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Paratroopers build alliances on Swift Response

From Albanian military police to US helicopter crews, British soldiers have trained alongside colleagues from seven NATO allies in North Macedonia.

Exercise Swift Response has brought together more than 3,000 NATO troops to train under the command of 16 Air Assault Brigade Combat Team (16 Air Asslt BCT), the British Army’s global response force. The manoeuvres are about building the alliance’s readiness to respond to international crises.

A 2,000-strong British contingent is made up of the 2nd Battalion the Parachute Regiment (2 PARA) Battlegroup, built around the airborne infantry of 2 PARA supported by artillery, engineers, logisticians, medics, and signallers from 16 Air Asslt BCT and Aviation Task Force 1 (ATF-1) with Apache attack helicopters and RAF Chinook support helicopters.

2 PARA BG has a company of French paratroopers and Montenegrin infantry under its command and is operating alongside the Italian 187° Reggimento Paracadutisti “Folgore". ATF-1 is working with Chinook and Blackhawk transport helicopters from the US Army’s 1st Air Cavalry Brigade, known as Task Force Lobos (TF Lobos).

To complete the mix, Greek forces have been conducting reconnaissance missions alongside Pathfinders, 16 Air Asslt BCT’s reconnaissance expert’s Albanian military police are providing base security and Macedonian soldiers are acting as enemy.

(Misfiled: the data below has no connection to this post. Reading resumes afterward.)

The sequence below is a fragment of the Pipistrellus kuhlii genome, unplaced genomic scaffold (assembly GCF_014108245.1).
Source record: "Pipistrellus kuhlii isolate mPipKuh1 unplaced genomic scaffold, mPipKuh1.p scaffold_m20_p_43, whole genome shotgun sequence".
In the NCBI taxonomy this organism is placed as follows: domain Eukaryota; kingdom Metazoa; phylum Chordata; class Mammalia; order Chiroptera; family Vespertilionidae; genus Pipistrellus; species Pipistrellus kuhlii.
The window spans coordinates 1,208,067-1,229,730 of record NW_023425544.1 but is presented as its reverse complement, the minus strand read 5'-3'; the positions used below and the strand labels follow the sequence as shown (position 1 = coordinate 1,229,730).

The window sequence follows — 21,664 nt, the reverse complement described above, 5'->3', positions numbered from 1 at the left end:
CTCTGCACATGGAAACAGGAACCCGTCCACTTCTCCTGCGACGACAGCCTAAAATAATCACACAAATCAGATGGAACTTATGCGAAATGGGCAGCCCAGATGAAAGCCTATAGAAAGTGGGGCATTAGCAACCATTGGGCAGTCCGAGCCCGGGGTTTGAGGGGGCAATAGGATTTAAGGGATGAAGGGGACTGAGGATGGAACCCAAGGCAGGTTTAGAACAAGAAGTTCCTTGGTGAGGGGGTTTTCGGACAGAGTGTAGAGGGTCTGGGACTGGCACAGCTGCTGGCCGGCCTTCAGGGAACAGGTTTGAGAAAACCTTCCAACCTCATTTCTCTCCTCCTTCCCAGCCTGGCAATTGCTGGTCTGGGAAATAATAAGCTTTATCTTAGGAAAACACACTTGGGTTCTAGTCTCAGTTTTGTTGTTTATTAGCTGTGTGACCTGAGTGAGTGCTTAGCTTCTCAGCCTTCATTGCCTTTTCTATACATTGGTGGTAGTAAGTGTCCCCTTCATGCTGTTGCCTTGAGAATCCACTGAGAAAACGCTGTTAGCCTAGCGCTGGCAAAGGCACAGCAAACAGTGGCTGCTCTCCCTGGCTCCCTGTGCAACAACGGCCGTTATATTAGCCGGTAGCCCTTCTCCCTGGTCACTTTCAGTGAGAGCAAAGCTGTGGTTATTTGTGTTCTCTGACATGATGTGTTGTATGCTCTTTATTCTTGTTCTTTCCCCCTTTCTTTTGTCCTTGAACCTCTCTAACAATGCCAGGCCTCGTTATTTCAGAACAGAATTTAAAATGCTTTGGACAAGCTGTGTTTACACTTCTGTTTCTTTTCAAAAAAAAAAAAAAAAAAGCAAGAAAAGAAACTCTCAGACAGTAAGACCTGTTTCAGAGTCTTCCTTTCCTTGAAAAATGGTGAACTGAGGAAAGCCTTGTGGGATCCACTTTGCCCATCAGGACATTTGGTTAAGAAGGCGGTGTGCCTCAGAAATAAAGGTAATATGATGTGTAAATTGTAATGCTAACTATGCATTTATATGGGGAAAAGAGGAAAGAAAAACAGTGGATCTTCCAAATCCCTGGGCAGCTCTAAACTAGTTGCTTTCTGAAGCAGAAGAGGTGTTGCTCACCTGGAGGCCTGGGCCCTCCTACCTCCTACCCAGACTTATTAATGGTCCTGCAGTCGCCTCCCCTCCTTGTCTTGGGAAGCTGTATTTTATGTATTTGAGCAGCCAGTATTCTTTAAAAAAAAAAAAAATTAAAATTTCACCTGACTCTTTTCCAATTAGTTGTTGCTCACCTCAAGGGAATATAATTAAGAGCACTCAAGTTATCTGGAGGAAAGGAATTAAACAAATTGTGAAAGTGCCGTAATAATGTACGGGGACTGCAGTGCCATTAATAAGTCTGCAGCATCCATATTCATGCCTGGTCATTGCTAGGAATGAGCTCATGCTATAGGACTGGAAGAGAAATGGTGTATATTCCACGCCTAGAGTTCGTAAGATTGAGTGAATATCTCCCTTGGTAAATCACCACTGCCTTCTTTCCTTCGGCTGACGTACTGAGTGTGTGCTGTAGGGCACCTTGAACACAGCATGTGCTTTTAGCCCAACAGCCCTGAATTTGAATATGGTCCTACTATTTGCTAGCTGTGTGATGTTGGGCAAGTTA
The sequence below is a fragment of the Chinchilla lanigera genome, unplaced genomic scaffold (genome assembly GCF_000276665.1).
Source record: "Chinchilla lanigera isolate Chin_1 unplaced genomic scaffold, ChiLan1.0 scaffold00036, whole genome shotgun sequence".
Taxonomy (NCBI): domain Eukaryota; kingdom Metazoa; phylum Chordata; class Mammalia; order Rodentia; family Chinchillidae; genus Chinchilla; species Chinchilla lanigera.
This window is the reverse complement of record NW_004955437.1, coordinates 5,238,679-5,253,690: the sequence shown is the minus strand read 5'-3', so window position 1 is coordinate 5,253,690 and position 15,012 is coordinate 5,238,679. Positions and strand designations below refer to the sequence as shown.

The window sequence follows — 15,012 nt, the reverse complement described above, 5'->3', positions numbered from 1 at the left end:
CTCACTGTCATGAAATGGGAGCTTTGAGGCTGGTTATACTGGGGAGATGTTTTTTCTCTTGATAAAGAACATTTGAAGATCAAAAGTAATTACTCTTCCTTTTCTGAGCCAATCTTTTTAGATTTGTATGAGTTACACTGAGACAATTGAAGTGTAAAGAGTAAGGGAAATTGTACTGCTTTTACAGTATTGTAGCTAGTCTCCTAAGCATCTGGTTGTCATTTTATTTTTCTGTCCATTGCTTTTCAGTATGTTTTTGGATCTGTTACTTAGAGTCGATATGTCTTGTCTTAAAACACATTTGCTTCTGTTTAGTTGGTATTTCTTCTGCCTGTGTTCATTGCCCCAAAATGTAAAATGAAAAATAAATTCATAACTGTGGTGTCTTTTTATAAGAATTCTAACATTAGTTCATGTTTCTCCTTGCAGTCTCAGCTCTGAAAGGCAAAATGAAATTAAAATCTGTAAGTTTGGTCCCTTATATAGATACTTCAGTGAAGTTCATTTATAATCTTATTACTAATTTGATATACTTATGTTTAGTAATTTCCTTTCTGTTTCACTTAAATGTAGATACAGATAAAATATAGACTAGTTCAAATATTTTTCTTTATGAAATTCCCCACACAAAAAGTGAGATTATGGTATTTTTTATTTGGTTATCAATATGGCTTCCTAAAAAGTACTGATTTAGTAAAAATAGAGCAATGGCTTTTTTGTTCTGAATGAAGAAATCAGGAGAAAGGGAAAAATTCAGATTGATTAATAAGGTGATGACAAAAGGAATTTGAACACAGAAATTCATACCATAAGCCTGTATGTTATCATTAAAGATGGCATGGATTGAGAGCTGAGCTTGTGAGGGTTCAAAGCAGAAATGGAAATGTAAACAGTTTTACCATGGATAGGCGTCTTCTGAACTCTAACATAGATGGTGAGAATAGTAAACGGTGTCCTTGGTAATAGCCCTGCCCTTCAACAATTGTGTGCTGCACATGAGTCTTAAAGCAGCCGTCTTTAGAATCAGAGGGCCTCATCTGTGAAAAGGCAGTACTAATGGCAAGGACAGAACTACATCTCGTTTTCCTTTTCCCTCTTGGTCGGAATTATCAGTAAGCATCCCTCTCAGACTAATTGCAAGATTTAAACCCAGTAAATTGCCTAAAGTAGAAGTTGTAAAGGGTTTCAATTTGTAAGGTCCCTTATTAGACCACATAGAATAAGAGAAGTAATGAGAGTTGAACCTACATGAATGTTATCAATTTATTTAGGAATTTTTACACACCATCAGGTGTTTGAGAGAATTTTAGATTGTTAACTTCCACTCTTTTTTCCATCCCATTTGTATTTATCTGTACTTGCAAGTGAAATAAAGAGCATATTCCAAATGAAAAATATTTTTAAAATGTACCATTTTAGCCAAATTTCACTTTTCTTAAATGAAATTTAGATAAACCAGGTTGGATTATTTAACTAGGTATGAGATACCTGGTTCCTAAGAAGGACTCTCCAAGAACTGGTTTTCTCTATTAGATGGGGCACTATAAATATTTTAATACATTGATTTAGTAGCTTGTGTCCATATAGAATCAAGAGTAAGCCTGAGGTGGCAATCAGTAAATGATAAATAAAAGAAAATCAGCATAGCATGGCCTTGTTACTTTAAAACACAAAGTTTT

Brigadier Nick Cowley, Commander of 16 Air Asslt BCT, said: “I have been deeply impressed by the common purpose shared by all the nations taking part in Exercise Swift Response. There is a real commitment to training hard together to be ready for the most difficult of operations – warfighting against a peer enemy.

“There are challenges around communications and intelligence, but we can work around these issues and use the differing strengths of our allies to make us a much better fighting force.”

2 PARA’s Private Cameron Dawson speaks fluent French, having grown up in Marseille, and is embedded with the French paratroopers of 8e Régiment de Parachutistes d'Infanterie de Marine.

“The common language of NATO is English and all of the French officers and many of the soldiers speak some English,” he said. “My role is to use my French to deepen the understanding between us, so that we’re all on the same wavelength. I’ve really got on with the French because they’re paratroopers as well, with a similar mindset, training and role as we have.”

North Macedonia joined NATO in 2020 and is the alliance’s newest member. Colonel Vladimir Stojanovski has overseen planning the exercise for the Army of North Macedonia.

“Swift Response is a notable event for my country as the largest military exercise and the first airborne operation in our history,” he said. “It has huge benefits for us in developing interoperability with NATO. We are adopting English as a military language and using NATO communications equipment and weapons systems. We are learning from each other to become stronger together.”

Colonel Stojanovski studied at the Royal College of Defence Studies in London in 2014.

“This was some of the best training I’ve had in my career, learning about strategy and international relations today, tomorrow and in the future,” he said. “It gave me a good understanding of the British military approach, making it easy to plan with the British for this exercise.”